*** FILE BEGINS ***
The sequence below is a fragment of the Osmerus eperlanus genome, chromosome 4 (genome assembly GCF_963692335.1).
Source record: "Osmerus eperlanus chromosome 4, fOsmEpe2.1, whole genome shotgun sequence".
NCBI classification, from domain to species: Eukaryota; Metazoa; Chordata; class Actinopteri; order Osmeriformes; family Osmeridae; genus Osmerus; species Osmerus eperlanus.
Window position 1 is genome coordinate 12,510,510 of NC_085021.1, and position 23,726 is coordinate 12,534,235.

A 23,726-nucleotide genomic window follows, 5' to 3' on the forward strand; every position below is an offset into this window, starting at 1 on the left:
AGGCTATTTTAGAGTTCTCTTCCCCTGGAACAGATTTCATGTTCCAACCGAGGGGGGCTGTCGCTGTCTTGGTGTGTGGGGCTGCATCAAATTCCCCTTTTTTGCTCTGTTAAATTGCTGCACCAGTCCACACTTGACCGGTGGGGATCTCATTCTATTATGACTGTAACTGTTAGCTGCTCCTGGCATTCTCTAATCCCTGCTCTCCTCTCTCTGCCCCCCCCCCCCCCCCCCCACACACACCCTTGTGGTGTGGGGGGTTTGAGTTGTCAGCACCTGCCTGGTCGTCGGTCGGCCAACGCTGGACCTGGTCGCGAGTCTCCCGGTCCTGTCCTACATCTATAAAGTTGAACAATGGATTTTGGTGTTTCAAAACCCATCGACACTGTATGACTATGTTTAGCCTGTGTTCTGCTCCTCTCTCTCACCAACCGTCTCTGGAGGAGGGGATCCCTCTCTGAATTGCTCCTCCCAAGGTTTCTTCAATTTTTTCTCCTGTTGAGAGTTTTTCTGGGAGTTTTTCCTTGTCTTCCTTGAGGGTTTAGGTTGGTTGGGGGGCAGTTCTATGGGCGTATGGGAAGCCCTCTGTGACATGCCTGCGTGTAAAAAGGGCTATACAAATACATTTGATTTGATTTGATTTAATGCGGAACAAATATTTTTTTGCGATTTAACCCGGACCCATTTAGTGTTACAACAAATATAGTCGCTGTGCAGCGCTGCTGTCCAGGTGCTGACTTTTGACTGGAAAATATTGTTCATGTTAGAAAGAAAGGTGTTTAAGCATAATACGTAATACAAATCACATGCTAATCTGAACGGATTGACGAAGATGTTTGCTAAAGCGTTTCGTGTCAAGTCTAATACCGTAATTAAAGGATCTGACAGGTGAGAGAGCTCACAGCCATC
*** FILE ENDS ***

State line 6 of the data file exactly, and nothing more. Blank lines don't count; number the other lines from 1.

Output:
AGGCTATTTTAGAGTTCTCTTCCCCTGGAACAGATTTCATGTTCCAACCGAGGGGGGCTGTCGCTGTCTTGGTGTGTGGGGCTGCATCAAATTCCCCTTTTTTGCTCTGTTAAATTGCTGCACCAGTCCACACTTGACCGGTGGGGATCTCATTCTATTATGACTGTAACTGTTAGCTGCTCCTGGCATTCTCTAATCCCTGCTCTCCTCTCTCTGCCCCCCCCCCCCCCCCCCCACACACACCCTTGTGGTGTGGGGGGTTTGAGTTGTCAGCACCTGCCTGGTCGTCGGTCGGCCAACGCTGGACCTGGTCGCGAGTCTCCCGGTCCTGTCCTACATCTATAAAGTTGAACAATGGATTTTGGTGTTTCAAAACCCATCGACACTGTATGACTATGTTTAGCCTGTGTTCTGCTCCTCTCTCTCACCAACCGTCTCTGGAGGAGGGGATCCCTCTCTGAATTGCTCCTCCCAAGGTTTCTTCAATTTTTTCTCCTGTTGAGAGTTTTTCTGGGAGTTTTTCCTTGTCTTCCTTGAGGGTTTAGGTTGGTTGGGGGGCAGTTCTATGGGCGTATGGGAAGCCCTCTGTGACATGCCTGCGTGTAAAAAGGGCTATACAAATACATTTGATTTGATTTGATTTAATGCGGAACAAATATTTTTTTGCGATTTAACCCGGACCCATTTAGTGTTACAACAAATATAGTCGCTGTGCAGCGCTGCTGTCCAGGTGCTGACTTTTGACTGGAAAATATTGTTCATGTTAGAAAGAAAGGTGTTTAAGCATAATACGTAATACAAATCACATGCTAATCTGAACGGATTGACGAAGATGTTTGCTAAAGCGTTTCGTGTCAAGTCTAATACCGTAATTAAAGGATCTGACAGGTGAGAGAGCTCACAGCCATC